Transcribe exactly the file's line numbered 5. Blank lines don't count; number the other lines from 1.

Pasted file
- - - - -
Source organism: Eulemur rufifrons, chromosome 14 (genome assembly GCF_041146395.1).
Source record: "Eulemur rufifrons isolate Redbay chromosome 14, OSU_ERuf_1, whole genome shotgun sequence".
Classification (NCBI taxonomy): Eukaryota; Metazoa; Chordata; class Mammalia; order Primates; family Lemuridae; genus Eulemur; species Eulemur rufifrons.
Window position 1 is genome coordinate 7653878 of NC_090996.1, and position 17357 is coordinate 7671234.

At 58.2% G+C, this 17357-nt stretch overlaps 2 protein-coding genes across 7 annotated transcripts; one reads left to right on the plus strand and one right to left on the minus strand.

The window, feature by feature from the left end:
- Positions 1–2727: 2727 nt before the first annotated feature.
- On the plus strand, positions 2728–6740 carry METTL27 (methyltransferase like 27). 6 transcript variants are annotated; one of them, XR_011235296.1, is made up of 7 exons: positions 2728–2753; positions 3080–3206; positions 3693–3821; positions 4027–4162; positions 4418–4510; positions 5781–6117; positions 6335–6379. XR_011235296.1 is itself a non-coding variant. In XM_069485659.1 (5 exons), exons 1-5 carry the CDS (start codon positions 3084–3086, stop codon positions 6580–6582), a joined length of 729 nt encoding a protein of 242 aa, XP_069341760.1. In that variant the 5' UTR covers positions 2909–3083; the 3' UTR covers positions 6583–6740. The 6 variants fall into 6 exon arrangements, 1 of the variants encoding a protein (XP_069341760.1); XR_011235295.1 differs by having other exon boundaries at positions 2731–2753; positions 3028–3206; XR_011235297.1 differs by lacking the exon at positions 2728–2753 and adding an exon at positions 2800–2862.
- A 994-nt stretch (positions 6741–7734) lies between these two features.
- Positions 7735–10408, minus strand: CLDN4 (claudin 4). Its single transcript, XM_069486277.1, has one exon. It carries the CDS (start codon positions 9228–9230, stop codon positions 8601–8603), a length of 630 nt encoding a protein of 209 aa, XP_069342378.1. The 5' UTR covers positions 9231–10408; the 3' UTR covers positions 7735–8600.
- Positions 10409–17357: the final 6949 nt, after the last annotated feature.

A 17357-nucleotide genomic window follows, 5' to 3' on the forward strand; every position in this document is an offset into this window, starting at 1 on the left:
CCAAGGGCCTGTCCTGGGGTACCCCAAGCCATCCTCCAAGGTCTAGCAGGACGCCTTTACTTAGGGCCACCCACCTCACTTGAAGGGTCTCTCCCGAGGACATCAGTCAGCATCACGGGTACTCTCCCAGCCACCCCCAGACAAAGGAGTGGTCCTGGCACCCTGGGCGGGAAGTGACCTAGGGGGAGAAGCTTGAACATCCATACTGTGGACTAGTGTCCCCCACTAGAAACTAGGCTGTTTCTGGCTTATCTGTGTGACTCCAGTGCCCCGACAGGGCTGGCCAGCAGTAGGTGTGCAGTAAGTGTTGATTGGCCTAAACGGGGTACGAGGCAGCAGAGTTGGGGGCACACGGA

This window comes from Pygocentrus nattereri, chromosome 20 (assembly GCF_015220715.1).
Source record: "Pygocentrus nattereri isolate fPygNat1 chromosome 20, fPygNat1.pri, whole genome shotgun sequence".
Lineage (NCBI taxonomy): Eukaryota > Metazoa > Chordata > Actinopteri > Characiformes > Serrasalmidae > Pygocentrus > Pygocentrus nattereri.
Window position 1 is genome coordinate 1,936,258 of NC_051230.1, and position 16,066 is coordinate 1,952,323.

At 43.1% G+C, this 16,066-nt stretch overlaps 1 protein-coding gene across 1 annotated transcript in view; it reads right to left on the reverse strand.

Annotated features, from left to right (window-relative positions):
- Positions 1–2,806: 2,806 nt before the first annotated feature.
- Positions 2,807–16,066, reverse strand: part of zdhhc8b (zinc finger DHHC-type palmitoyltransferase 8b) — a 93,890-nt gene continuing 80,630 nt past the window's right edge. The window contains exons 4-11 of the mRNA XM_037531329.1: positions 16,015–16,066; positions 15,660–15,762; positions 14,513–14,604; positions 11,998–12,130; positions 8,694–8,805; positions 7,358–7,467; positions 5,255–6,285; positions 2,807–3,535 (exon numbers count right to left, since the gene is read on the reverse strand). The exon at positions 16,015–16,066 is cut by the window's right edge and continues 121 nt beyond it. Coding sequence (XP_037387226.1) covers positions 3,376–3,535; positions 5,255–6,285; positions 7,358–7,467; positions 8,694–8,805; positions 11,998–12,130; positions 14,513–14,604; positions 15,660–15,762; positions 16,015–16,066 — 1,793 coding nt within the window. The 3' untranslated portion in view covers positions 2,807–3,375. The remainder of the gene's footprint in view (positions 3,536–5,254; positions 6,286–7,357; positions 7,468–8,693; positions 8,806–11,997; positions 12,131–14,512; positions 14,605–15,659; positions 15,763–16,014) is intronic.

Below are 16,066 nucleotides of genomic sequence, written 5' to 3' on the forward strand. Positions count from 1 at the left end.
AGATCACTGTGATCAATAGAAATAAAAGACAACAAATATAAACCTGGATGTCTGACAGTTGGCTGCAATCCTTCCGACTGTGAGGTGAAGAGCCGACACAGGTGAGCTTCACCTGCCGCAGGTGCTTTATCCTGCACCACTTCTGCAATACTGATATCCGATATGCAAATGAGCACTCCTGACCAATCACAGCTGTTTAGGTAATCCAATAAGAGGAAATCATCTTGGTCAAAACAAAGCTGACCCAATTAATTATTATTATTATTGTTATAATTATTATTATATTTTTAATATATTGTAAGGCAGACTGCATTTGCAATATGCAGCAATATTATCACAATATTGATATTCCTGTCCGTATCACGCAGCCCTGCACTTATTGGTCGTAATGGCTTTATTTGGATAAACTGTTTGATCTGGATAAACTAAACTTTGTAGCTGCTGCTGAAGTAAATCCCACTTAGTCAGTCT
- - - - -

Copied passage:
At 58.2% G+C, this 17357-nt stretch overlaps 2 protein-coding genes across 7 annotated transcripts; one reads left to right on the plus strand and one right to left on the minus strand.